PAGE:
THE WEEKNIGHTER Papusas save the day (and the hangover) at Balompie Cafe.
THE WEEKNIGHTER How is it already eight years ago that Nick and I were eating pupusas at Balompie Café (3349 18th Mission, SF. 415-648-9199)? It was the beginning of the World Cup in 2006. At least I think it was. It's hard to remember this far out, but there was soccer on and excitement was in the air about a sport that, most of the time, Americans don't give a shit about.
Nick gave a shit though. He cared about all sports, really. In high school he was one of those super jocks who was varsity on like 10 different teams, yet still hung out with stoners like me. We'd grown up together, and that week he was crashing on my couch while we did whatever it was that 25-year-olds do during San Francisco summers. We drank a lot of booze and floated through Mission District dive bars and house parties, overdosing on that elusive thing people call youth.
I know this column is called the Weeknighter, but this particular installment should be the Weekdayer since we'd crawled out of my place with what we thought at the time were hangovers and weaved our way down to Balompie. I say "thought at the time" because at 25, a hangover is something that can be cured with pupusas. At 33, a hangover is something that lays you up in bed for a day while you one-eye a Law and Order marathon.
But pupusas were what we were after and sitting down at one of those long tables populated with Salvadorian families, we ordered plenty of them. As always with Balompie, all the screens in the joint were showing soccer. And while I focused on keeping down the remnants of the previous evening's Beauty Bar festivities, Nick got into a conversation, in Spanish, with some of the folks around us. They gabbed on about soccer and who was gonna win what, while I stared vacantly at the TV. This was in 2006, so all you really did with your cell phone back then was talk on it. I didn't have the option of losing myself in a Facebook feed, and though my Spanish is pretty good, it all gets tossed in the trash when I'm hungover.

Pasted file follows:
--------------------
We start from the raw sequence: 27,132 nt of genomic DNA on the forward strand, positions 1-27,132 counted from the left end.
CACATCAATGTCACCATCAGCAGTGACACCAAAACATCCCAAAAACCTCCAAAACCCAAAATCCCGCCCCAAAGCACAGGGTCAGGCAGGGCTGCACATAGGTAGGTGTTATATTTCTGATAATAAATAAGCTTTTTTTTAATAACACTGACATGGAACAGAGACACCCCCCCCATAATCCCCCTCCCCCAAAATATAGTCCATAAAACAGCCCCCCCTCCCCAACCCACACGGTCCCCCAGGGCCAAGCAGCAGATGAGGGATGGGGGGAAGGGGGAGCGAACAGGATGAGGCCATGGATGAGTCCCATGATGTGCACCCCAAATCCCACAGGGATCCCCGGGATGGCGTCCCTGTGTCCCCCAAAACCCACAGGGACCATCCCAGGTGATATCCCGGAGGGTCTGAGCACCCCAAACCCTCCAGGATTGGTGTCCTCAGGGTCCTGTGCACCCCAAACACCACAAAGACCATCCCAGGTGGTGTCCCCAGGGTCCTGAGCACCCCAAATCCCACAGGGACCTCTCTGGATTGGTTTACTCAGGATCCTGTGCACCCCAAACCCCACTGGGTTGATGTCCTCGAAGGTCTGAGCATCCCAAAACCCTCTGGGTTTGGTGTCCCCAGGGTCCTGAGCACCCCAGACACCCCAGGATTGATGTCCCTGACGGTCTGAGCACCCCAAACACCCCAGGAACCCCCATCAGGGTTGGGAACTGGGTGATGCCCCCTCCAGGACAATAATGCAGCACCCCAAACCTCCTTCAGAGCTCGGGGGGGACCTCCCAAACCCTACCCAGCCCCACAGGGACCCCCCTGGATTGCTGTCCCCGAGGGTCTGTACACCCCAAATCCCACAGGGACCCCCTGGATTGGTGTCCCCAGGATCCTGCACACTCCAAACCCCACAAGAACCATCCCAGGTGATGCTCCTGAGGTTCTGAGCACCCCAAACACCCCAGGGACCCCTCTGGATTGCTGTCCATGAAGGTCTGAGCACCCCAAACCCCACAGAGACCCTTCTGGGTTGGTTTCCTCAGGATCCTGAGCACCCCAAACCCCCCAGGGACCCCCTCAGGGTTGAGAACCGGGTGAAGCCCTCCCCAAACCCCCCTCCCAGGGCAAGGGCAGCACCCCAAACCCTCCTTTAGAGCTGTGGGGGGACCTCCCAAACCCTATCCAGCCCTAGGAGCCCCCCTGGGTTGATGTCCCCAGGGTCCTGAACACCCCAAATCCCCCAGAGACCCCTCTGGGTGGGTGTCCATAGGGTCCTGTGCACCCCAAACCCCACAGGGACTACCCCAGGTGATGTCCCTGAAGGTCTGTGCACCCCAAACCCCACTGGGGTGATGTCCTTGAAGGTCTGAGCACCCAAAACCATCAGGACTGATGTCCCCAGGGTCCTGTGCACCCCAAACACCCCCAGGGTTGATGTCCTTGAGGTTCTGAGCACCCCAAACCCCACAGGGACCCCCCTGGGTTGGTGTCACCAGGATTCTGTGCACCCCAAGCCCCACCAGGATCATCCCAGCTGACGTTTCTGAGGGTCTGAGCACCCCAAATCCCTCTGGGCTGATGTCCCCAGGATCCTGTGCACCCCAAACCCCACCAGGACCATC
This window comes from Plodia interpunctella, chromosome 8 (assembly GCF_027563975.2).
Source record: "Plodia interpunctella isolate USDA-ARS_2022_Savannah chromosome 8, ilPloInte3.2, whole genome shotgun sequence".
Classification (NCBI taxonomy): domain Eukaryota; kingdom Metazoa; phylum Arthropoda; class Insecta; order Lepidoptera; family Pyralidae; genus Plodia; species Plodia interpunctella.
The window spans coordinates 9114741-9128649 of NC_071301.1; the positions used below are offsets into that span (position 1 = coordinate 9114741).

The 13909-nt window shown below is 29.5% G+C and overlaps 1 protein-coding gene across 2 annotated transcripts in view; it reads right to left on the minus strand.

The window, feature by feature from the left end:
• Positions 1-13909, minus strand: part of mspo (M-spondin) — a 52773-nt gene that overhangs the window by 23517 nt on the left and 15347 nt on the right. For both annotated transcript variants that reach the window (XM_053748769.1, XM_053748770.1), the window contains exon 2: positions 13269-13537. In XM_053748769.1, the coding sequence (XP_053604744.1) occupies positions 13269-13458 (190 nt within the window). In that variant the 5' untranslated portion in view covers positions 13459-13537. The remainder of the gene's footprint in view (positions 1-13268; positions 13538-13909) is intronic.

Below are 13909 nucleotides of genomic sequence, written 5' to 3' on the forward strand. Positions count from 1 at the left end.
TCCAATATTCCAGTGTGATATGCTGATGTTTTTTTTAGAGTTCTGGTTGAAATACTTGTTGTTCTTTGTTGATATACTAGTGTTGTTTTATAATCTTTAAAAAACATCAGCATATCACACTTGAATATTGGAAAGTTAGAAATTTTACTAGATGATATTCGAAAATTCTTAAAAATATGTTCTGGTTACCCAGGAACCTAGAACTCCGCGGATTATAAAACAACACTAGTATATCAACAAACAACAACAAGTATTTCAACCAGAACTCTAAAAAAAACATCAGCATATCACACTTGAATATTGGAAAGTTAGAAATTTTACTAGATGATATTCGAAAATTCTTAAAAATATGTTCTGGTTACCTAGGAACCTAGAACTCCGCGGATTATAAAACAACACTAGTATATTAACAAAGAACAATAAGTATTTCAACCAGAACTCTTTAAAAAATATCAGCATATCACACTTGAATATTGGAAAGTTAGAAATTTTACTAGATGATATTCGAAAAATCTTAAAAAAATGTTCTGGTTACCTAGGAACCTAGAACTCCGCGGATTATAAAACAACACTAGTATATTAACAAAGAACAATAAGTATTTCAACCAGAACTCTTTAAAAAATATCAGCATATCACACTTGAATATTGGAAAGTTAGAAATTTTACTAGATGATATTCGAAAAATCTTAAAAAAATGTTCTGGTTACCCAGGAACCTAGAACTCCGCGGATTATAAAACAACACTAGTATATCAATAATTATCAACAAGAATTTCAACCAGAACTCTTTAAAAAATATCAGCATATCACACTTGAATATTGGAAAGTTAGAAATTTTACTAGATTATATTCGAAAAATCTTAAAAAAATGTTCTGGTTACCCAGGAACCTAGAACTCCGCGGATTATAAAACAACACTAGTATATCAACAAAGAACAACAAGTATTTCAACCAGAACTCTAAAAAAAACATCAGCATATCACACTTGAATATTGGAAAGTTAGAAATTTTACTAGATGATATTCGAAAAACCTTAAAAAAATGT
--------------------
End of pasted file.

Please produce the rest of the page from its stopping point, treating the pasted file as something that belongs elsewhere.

The pupusas arrived, and up until that moment I hadn't quite known what the meaning of salvation was. Here it was, in a pile, on a plate, with a side of cabbage slaw and a bowl of hot sauce. So this is what it meant to "see the light" I thought to myself. Everything I needed in the world at that moment was hot, delicious, and in front of me ready to be eaten. Everything in the world was OK.
We ate our fill, chased the pupusas with some beers, and hung out for a bit talking. I pretended I knew things about soccer.
Nick is a dermatologist now and married and living in Los Angeles. I still usually end up sleeping on his couch when I'm down there. We don't get nearly as trashed as we used to because it just hurts too much the next day. Sometimes we do hang out, though, and tell stories about the days when the Mission was weird and dingy and drinks were $4. We also reminisce about when a pupusa was all we needed to cure a hangover. At this point, all that just sounds like fairy tales.
Stuart Schuffman aka Broke-Ass Stuart is a travel writer, poet, and TV host. You can find his online shenanigans at www.brokeassstuart.com